Beulah City Councilman and mayoral candidate Sean Cheatley said this week that the publication of his criminal and civil court records was a personal attack.
With less than a month until Beulah’s special mayoral election, discussion over the two candidates — current mayor Jeff Gooss and challenger Cheatley — shifted this week to allegations over past behavior by either party.
On July 10, a member of the public shared on Gooss’s official Facebook page links to commentary online by individuals who claimed to have been customers of Gooss. The public forum entry and online review associated with Gooss’s Las Vegas automotive business allege “distasteful” behavior by Gooss through the business.
In response to the links, Gooss shared a screen capture image displaying Cheatley’s public criminal record and stating he does not believe Cheatley should be a member of the council, “let alone a mayoral candidate”.
Cheatley’s history includes a 2002 and 2004 felony arrest for issuing checks with insufficient funds, a charge he faced misdemeanors for between 2001 and 2002. Cheatley was arrested for theft of property in 2005 and disorderly conduct and DUI in 2005.
The most recent charge is a DUI arrest issued in June of 2006.
Cheatley told the Beacon on Monday that he doesn’t deny any of the charges on his record.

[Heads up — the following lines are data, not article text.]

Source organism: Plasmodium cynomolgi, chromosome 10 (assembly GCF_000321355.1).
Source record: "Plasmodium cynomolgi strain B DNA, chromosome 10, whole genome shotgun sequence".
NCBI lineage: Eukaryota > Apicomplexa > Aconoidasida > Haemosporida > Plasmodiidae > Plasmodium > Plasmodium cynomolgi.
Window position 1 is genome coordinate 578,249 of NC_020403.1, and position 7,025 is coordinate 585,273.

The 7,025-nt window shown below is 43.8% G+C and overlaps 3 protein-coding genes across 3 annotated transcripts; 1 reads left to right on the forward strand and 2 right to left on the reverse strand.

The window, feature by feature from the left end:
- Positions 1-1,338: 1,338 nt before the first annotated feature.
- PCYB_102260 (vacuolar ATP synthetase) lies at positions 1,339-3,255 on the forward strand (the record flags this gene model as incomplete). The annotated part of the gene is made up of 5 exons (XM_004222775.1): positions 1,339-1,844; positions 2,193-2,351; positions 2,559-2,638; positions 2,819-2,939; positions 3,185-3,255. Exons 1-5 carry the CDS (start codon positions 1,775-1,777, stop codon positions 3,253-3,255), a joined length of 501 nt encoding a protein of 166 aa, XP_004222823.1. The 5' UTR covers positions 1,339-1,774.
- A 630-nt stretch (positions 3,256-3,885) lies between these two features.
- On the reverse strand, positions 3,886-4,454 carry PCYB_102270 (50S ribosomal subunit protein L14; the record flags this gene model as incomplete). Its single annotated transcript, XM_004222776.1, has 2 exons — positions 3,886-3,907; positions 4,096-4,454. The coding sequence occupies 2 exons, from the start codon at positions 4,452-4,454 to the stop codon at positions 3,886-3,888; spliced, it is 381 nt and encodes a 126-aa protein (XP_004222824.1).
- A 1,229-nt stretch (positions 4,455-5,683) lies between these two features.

Cheatley said that he struggled to make ends meet several years between 1998 and 2004, leading to roughly 20 instances where he issued a check that bounced.
Regarding the driving under the influence, theft and disorderly conduct arrests in 2005 and 2006, Cheatley said he made poor decisions while consuming alcohol during those instances.
“Am I proud of it? No, of course not. I was young and I messed up,” Cheatley said.
Cheatley said he does not feel the charges are relevant to his current position on the city council or his campaign for mayor. He said he is “a different man” today.
Cheatley said he felt publishing his record was a personal attack by the opposition and that he did not support any efforts to publicize potentially damaging information regarding Gooss’s past.
Regarding the statements made regarding his own past, Gooss said that his position as a sheriff’s deputy is evidence that claims of misconduct are false.
“If there were truths to the allegations, I would not hold the security clearances that I hold, nor would I be in law enforcement,” Gooss said.